MEET THE YOUNG WOMAN MAKING ETHICAL MANUFACTURING FASHIONABLE IN GHANABy alfred | Comments: 0 | October 21, 2019
The U.S. African Development Foundation (USADF) finds, funds, and supports African entrepreneurs who are using business ventures to impact their communities, countries, and continent. As part of USADF’s support, we’re introducing 10 of these innovators to Opportunity Collaboration 2019 – the global network of leaders dedicated to building sustainable solutions to the problems of poverty and injustice. The USADF Fellows will participate in this annual convening in October 2019, forging alliances and advancing their social impact initiatives.
Adjo Asare is the CEO of Alfie Designs, based in Accra, Ghana. She uses manufacturing and ethical fashion as the way to create jobs and improve the livelihoods of women and girls in her community, and to show that Africa can produce to world-class standards. We talked with her about her venture and motivation.
What’s the 30-second elevator ride description of your venture?
Alfie Designs contributes to the values of fair trade and ethical fashion in our material sourcing, employment, and manufacturing systems. Concurrently, we identify and train underprivileged girls for free in the tailoring arts. We give them the opportunity to be employed by Alfie Designs if they choose to, or the opportunity to look for employment in other factories. We’ve trained over 250 people since 2015 and employ 80 of them directly; the rest have employment in other factories or fashion houses in Ghana.
What are you working on in the field of social and economic justice?
We’re bridging the unemployment gap in Ghana by giving underprivileged young women the skills to make them employable. It’s not only training but the opportunity to get well-paying jobs after their training, the socio-economic benefits that brings, and the improvement in one’s confidence and ability to make life choices. Creating and sustaining skilled jobs is my way of impacting my community and country: I believe when people have stable incomes to look after their families, we can build more vibrant and fruitful communities, with less social vice and disruptive behavior. My dream for this world is that everyone gets an opportunity to live a decent life where they can care for their loved ones and not live in abject poverty.
What will you be contributing to the Opportunity Collaboration delegate community – of other like-minded leaders who are tackling the challenges of global poverty?
I am bridging the skills and challenges of running a family-owned business and changing the lives of young women for the better – women and girls who couldn’t further their education but have an opportunity to contribute to wealth creation and to taking better control of their lives. The women we train in our fashion school and employ come from underserved backgrounds, and many are only semi-literate. We support them and ensure they’re working at ease in our safe, productive environment.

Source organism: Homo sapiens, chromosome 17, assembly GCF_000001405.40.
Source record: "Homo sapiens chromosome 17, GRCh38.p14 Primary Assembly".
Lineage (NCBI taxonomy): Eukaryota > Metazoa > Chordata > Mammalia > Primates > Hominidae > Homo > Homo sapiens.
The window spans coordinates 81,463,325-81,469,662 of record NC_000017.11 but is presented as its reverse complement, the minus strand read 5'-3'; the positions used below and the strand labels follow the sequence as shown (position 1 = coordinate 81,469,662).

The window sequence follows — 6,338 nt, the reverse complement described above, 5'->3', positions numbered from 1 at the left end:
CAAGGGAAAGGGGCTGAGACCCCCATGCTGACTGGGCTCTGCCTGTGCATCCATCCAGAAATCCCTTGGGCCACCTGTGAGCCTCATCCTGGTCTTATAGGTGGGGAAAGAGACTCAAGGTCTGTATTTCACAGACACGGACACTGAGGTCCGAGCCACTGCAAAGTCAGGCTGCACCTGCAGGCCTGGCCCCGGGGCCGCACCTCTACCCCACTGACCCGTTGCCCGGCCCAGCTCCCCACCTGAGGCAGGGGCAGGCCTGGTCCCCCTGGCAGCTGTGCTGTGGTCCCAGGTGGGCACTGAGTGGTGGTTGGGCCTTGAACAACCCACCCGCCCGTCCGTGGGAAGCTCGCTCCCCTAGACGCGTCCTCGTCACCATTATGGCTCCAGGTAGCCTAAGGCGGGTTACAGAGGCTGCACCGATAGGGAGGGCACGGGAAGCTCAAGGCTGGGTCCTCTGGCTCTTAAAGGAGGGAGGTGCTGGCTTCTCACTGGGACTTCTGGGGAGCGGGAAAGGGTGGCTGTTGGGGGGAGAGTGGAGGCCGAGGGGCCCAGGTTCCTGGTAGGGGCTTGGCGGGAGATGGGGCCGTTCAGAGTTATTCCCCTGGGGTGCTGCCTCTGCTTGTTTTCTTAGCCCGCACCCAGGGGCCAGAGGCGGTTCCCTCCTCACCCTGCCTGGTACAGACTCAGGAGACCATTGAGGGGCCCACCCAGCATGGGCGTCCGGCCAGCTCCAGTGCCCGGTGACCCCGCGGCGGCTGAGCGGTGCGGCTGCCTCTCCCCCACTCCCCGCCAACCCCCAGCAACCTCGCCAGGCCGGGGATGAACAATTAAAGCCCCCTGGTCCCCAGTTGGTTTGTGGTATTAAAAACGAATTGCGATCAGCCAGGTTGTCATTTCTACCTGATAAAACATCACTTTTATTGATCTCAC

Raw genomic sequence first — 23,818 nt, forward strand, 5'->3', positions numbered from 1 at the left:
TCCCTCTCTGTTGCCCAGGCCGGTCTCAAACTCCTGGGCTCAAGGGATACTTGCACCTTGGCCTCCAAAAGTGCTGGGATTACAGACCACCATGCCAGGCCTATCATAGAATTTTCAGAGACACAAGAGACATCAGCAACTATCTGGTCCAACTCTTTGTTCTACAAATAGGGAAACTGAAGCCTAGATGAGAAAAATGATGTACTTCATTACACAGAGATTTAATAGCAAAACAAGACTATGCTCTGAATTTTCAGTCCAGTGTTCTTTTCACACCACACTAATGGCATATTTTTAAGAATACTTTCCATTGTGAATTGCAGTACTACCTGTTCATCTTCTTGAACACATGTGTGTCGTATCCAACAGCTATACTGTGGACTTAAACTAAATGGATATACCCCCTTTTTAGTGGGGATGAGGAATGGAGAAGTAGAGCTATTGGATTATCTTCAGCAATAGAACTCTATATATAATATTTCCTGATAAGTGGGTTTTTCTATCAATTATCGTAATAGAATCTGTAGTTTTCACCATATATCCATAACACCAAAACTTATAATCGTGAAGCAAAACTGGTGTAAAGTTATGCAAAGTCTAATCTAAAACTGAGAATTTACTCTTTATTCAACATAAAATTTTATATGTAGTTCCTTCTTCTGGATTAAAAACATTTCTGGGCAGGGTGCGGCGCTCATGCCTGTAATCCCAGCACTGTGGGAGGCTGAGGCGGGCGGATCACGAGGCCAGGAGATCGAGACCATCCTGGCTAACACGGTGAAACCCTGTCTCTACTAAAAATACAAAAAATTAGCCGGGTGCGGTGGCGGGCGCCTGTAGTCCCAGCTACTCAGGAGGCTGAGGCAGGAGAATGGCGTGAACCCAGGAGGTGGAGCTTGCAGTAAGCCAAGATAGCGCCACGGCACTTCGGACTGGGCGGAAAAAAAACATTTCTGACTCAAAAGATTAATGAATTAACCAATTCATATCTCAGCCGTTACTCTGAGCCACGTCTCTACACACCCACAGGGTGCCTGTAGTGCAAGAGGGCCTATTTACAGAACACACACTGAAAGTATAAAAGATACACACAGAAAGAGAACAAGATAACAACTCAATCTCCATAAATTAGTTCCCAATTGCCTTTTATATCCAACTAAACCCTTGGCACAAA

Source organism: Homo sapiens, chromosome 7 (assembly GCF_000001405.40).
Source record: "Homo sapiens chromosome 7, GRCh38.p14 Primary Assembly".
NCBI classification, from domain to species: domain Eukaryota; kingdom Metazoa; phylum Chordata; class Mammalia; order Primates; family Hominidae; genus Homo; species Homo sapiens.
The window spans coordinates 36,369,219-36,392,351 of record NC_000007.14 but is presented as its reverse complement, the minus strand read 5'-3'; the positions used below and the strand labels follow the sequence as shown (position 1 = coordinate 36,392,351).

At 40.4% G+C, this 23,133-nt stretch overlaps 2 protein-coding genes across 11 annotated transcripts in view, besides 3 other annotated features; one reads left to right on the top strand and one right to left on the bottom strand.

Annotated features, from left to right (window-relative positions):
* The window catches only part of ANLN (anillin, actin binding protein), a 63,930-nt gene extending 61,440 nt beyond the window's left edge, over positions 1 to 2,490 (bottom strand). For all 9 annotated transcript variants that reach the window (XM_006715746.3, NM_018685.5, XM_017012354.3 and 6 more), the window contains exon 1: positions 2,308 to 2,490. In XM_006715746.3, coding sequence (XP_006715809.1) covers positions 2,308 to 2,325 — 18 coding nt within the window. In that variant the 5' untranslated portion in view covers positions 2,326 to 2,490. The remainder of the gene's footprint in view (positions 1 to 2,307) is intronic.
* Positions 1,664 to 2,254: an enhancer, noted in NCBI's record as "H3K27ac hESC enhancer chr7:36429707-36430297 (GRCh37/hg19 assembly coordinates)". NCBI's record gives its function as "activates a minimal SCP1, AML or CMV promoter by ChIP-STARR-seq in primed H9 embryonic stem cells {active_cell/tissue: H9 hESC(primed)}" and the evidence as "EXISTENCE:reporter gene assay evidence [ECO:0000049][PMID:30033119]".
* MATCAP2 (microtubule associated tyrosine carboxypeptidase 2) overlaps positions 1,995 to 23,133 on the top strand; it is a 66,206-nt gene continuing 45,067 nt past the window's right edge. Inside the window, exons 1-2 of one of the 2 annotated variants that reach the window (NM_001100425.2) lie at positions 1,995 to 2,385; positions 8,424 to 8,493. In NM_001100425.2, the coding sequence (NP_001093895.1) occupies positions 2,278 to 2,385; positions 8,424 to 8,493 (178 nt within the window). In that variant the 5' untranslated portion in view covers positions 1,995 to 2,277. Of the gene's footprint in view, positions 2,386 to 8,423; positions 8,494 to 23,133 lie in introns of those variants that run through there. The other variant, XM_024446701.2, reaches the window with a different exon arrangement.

What inspired you to start this venture?
Alfie Designs was started by my mother, who, through her hard work, put her four children through school all the way to the university. I started the fashion school in 2016 to help other young women who can also make a difference in the lives of their children and extended families.
What is the biggest training challenge you have overcome?
I’ve had two big challenges: 1) Getting the young women to see the benefits of the skills they are acquiring, and not to engage in the other social devices to make quick money; and 2) Having an effective and short training program, so that when you successfully graduate after six weeks, you’re employable and start making money immediately. Out of this initiative, our students have had the privilege of being part of fulfilling orders to Whole Foods in 2018 and 2019, manufacturing ahead of schedule and to specifications over 100,000 cloth pouches for sale in the USA. This has helped to boost their morale and know that their efforts are paying off, for themselves, the company who has invested in them, and for becoming a contributing part of a bigger ecosystem.
What is the biggest challenge you are facing with Alfie Designs currently?
My biggest challenge is training the young women with up-to-date technology to help their learning be fast and their sewing to be accurate. We want to purchase more industrial and specialized machines, so that any trained workforce can effectively compete to produce and sell the quality of products as well as – if not better than – the larger international factories. Another challenge is access to the international markets, so that Alfie Designs can obtain more production jobs, in order to ensure a stable, increased flow of income to continue to operate our social venture and benefit more trainees and team members.
What advice would you give to someone looking to make a difference and start their own venture?
Do what drives your heart. Thus, when time comes – and it will – when it looks like it’s not working, you know what’s really your motivation: That it’s from within. You will find a way to make your venture succeed and to realize your dreams.
What do you see for the future of Alfie Designs?
I see it as becoming one of the largest factories in West Africa, competing successfully with the Asian factories, and contributing to raising the standards of ethical fashion. We will change the lives of thousands of Ghanaians and other nationalities in the sub-region and exporting large volumes of apparel to the international market.